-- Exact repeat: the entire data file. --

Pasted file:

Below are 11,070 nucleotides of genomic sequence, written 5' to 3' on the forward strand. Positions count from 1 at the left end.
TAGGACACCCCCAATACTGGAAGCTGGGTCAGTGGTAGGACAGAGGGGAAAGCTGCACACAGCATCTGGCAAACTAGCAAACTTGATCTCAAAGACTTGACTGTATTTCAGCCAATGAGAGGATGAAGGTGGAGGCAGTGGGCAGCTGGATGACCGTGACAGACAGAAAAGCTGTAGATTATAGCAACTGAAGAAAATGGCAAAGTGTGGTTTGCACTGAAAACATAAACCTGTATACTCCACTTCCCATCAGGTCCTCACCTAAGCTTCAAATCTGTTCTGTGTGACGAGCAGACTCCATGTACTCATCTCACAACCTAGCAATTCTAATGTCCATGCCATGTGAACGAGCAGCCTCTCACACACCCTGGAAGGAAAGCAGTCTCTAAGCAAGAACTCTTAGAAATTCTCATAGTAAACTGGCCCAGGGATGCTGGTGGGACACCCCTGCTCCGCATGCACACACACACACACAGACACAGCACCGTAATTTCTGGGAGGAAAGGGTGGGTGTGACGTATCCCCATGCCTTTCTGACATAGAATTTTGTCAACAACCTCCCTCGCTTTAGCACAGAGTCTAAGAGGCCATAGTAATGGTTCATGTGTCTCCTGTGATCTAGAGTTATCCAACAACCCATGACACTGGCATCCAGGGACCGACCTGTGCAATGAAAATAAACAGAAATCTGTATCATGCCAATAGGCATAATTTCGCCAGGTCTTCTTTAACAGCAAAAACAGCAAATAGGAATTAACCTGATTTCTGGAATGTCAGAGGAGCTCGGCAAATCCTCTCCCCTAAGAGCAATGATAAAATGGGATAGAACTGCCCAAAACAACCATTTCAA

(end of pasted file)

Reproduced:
Below are 11,070 nucleotides of genomic sequence, written 5' to 3' on the forward strand. Positions count from 1 at the left end.
TAGGACACCCCCAATACTGGAAGCTGGGTCAGTGGTAGGACAGAGGGGAAAGCTGCACACAGCATCTGGCAAACTAGCAAACTTGATCTCAAAGACTTGACTGTATTTCAGCCAATGAGAGGATGAAGGTGGAGGCAGTGGGCAGCTGGATGACCGTGACAGACAGAAAAGCTGTAGATTATAGCAACTGAAGAAAATGGCAAAGTGTGGTTTGCACTGAAAACATAAACCTGTATACTCCACTTCCCATCAGGTCCTCACCTAAGCTTCAAATCTGTTCTGTGTGACGAGCAGACTCCATGTACTCATCTCACAACCTAGCAATTCTAATGTCCATGCCATGTGAACGAGCAGCCTCTCACACACCCTGGAAGGAAAGCAGTCTCTAAGCAAGAACTCTTAGAAATTCTCATAGTAAACTGGCCCAGGGATGCTGGTGGGACACCCCTGCTCCGCATGCACACACACACACACAGACACAGCACCGTAATTTCTGGGAGGAAAGGGTGGGTGTGACGTATCCCCATGCCTTTCTGACATAGAATTTTGTCAACAACCTCCCTCGCTTTAGCACAGAGTCTAAGAGGCCATAGTAATGGTTCATGTGTCTCCTGTGATCTAGAGTTATCCAACAACCCATGACACTGGCATCCAGGGACCGACCTGTGCAATGAAAATAAACAGAAATCTGTATCATGCCAATAGGCATAATTTCGCCAGGTCTTCTTTAACAGCAAAAACAGCAAATAGGAATTAACCTGATTTCTGGAATGTCAGAGGAGCTCGGCAAATCCTCTCCCCTAAGAGCAATGATAAAATGGGATAGAACTGCCCAAAACAACCATTTCAA